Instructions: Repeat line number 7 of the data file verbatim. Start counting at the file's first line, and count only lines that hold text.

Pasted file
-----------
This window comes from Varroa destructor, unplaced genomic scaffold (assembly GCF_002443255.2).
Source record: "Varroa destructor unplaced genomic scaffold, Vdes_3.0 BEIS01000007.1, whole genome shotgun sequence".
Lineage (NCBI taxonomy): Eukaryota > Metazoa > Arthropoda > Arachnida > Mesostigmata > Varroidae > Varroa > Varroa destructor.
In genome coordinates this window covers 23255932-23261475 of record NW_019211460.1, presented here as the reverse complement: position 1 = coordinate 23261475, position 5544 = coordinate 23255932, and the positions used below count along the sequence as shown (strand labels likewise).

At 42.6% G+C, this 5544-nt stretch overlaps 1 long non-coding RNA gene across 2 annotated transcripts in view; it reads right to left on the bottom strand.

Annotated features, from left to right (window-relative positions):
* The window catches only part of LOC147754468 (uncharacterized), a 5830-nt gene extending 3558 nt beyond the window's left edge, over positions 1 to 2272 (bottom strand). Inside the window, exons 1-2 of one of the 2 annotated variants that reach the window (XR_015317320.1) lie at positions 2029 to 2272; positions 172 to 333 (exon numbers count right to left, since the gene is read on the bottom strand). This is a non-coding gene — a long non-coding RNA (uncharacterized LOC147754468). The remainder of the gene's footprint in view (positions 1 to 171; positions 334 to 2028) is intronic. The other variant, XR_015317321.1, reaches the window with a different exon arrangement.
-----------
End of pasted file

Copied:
* The window catches only part of LOC147754468 (uncharacterized), a 5830-nt gene extending 3558 nt beyond the window's left edge, over positions 1 to 2272 (bottom strand). Inside the window, exons 1-2 of one of the 2 annotated variants that reach the window (XR_015317320.1) lie at positions 2029 to 2272; positions 172 to 333 (exon numbers count right to left, since the gene is read on the bottom strand). This is a non-coding gene — a long non-coding RNA (uncharacterized LOC147754468). The remainder of the gene's footprint in view (positions 1 to 171; positions 334 to 2028) is intronic. The other variant, XR_015317321.1, reaches the window with a different exon arrangement.